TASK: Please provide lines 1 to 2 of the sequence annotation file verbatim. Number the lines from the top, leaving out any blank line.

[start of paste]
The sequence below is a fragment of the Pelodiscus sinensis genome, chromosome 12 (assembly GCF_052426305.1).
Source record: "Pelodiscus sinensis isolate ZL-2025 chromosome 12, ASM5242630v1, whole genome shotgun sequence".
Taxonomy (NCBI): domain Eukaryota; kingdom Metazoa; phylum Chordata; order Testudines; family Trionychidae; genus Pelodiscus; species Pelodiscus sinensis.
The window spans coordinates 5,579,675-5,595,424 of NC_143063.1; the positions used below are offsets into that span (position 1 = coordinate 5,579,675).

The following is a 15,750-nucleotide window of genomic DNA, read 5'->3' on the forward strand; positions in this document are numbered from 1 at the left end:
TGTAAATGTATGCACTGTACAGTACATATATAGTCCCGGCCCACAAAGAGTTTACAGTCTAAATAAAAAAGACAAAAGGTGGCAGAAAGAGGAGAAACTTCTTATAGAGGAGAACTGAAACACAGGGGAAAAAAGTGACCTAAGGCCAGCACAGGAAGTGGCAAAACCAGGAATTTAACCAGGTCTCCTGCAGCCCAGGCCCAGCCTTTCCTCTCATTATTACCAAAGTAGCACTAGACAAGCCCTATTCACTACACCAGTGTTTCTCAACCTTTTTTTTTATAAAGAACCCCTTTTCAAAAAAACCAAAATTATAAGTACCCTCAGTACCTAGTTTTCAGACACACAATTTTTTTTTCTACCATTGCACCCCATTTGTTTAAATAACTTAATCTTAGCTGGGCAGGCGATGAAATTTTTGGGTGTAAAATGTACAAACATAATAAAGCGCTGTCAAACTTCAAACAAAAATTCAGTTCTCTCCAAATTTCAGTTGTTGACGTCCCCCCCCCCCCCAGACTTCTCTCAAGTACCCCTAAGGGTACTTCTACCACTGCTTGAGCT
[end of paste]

The sequence below is a fragment of the Pelodiscus sinensis genome, chromosome 12 (assembly GCF_052426305.1).
Source record: "Pelodiscus sinensis isolate ZL-2025 chromosome 12, ASM5242630v1, whole genome shotgun sequence".